# PDB_Stat_100_Lecture_24_Notes_with_Solutions - Notes STA...

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STA 100 Lecture 24 Paul Baines Department of Statistics University of California, Davis November 22nd, 2013 Admin for the Day I Project groups due today (see handout) I Project proposals due Monday in class! (one per group) References for Today: ABD ; Samuels 12.(1-6); References for Monday: ABD ; Samuels 12.(1-6); Practice Problems: ABD ; Samuels 12.3.(1,3,5) Basic Data Analysis: Methods Explanatory Variable Binary Continuous Response Variable Binary 2 × 2 Contingency Tables Logistic Regression (not covered) Continuous Two-Sample Methods Simple Linear Regression (next. . . ) For expanded table click here . Basic Data Analysis: Methods Explanatory Variable Categorical Continuous Response Variable Categorical R × C Contingency Tables GLMs (not covered) Continuous ANOVA (final week) Simple Linear Regression (next. . . ) For expanded table click here . Notes Notes Notes Notes
Contingency Tables: Recap We have looked at three tests for investigating whether two ‘groups’ had the same probability of success: the two-sample Binomial test, the Fisher Exact test, and, the χ 2 test. Scientifically, these tests tell us whether the binary explanatory variable that defines the groups (e.g., sex, region, type of drug) is related to the binary response variable (e.g., cured/not cured, injured/not injured). We can actually use the ideas behind the Fisher Exact test and the χ 2 -test in a more general setting. . . Example: Are hair color and eye color independent? Here we have two categorical variables, each with more than two possible values. The Data Example: You have data on 6,800 randomly sampled German men: Hair Color Brown Black Fair Red Total Eye Color Brown 438 288 115 16 857 Grey/Green 1387 746 946 53 3132 Blue 807 189 1768 47 2811 Total 2632 1223 2829 116 6800 We want to test: I H 0 : Eye color and hair color are independent I H 1 : Eye color and hair color are not independent Expected Tables The same logic applies for the other cells. As derived last time, the expected cell count in cell ( i , j ) (under H 0 and subject to the row/column constraints) is the row total of row i multiplied by the column total of column j , divided by the total total. For the eye-hair color example: I E 11 = 857 × 2632 6800 = 331 . 7 I E 12 = 857 × 1223 6800 = 154 . 1 I E 13 = 857 × 2829 6800 = 356 . 5 I E 14 = 857 × 116 6800 = 14 . 6 I E 21 = 3132 × 2632 6800 = 1212 . 3 I etc. The Expected Table This is the table of expected cell counts if H 0 is true: Brown Black Fair Red Total Brown E 11 E 12 E 13 E 14 R 1 Grey/Green E 21 E 22 E 23 E 24 R 2 Blue E 31 E 32 E 33 E 34 R 3 Total C 1 C 2 C 3 C 4 N This is the table of observed cell counts: Brown Black Fair Red Total Brown O 11 O 12 O 13 O 14 R 1 Grey/Green O 21 O 22 O 23 O 24 R 2 Blue O 31 O 32 O 33 O 34 R 3 Total C 1 C 2 C 3 C 4 N Notes Notes Notes Notes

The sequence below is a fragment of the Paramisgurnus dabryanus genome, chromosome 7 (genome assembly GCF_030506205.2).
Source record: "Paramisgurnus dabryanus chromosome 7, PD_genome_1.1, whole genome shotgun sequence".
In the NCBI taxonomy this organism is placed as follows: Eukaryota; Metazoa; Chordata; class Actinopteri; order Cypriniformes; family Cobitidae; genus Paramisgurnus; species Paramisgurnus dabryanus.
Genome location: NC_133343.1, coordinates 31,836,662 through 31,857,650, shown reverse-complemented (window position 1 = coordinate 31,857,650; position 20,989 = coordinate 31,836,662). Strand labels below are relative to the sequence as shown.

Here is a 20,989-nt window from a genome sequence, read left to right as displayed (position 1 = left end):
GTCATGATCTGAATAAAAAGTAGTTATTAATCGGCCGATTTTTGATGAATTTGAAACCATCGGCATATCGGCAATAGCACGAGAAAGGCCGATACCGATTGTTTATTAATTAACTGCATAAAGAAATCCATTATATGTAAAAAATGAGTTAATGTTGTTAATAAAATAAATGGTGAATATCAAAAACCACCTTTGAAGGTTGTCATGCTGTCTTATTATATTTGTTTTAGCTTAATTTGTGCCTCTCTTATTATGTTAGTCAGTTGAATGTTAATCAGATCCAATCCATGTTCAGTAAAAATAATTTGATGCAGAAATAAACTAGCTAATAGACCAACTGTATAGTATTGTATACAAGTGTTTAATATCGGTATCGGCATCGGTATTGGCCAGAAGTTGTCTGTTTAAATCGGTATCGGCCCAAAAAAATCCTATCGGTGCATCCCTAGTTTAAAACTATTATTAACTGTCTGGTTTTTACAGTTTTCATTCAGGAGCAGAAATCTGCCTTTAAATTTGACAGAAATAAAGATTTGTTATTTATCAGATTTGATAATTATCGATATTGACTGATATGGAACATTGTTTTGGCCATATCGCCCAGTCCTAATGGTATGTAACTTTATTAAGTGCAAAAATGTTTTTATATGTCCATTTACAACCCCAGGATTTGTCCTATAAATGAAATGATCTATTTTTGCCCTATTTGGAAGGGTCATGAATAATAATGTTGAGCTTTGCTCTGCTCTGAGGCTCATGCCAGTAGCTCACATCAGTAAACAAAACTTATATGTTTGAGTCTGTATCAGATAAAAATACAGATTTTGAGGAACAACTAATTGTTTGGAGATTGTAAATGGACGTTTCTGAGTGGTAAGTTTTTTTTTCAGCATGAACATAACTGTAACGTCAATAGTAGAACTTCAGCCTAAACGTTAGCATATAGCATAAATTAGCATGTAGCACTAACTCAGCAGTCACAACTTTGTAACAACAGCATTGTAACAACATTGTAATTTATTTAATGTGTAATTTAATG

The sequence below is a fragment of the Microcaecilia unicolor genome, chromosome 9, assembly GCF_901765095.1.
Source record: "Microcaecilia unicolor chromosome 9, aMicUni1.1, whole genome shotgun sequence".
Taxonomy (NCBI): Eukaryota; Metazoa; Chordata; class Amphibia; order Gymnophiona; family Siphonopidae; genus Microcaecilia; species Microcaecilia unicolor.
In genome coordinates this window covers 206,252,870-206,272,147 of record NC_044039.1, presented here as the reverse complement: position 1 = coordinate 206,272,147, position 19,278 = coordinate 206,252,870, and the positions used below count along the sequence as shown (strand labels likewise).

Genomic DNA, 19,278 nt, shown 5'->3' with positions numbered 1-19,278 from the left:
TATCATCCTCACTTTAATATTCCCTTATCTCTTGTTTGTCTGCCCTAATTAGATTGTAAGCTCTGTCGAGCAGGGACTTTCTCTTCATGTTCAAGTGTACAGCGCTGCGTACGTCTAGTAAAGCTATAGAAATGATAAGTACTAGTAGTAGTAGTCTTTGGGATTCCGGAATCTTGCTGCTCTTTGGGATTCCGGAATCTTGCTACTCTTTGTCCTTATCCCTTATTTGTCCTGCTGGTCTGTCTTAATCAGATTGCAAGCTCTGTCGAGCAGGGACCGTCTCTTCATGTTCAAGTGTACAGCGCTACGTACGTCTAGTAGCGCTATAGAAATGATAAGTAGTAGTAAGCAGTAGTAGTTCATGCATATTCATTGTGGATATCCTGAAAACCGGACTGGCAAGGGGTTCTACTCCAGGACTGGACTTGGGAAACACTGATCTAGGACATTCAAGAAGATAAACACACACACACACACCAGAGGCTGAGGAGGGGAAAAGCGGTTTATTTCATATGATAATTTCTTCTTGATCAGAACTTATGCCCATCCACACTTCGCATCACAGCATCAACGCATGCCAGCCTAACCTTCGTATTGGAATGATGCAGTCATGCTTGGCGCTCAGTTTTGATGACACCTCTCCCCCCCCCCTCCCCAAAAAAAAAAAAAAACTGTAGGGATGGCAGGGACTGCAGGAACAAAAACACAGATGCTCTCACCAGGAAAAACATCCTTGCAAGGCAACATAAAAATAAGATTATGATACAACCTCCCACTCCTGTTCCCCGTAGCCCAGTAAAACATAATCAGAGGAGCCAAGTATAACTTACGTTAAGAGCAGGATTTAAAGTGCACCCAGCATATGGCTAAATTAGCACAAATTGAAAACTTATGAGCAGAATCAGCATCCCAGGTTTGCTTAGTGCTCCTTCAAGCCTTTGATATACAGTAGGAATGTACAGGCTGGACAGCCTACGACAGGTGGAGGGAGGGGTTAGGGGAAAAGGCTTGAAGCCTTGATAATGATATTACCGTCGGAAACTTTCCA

Computing p - values Example: For the eye-hair color example: X 2 = ( O 11 - E 11 ) 2 E 11 + ( O 12 - E 12 ) 2 E 12 + ( O 13 - E 13 ) 2 E 13 + ( O 14 - E 14 ) 2 E 14 ( O 21 - E 21 ) 2 E 21 + ( O 22 - E 22 ) 2 E 22 + ( O 23 - E 23 ) 2 E 23 + ( O 24 - E 24 ) 2 E 24 ( O 31 - E 31 ) 2 E 31 + ( O 32 - E 32 ) 2 E 32 + ( O 33 - E 33 ) 2 E 33 + ( O 34 - E 34 ) 2 E 34 = (438 - 331 . 7) 2 331 . 7 + (228 - 154 . 1) 2 154 . 1 + · · · + (47 - 48 . 0) 2 48 . 0
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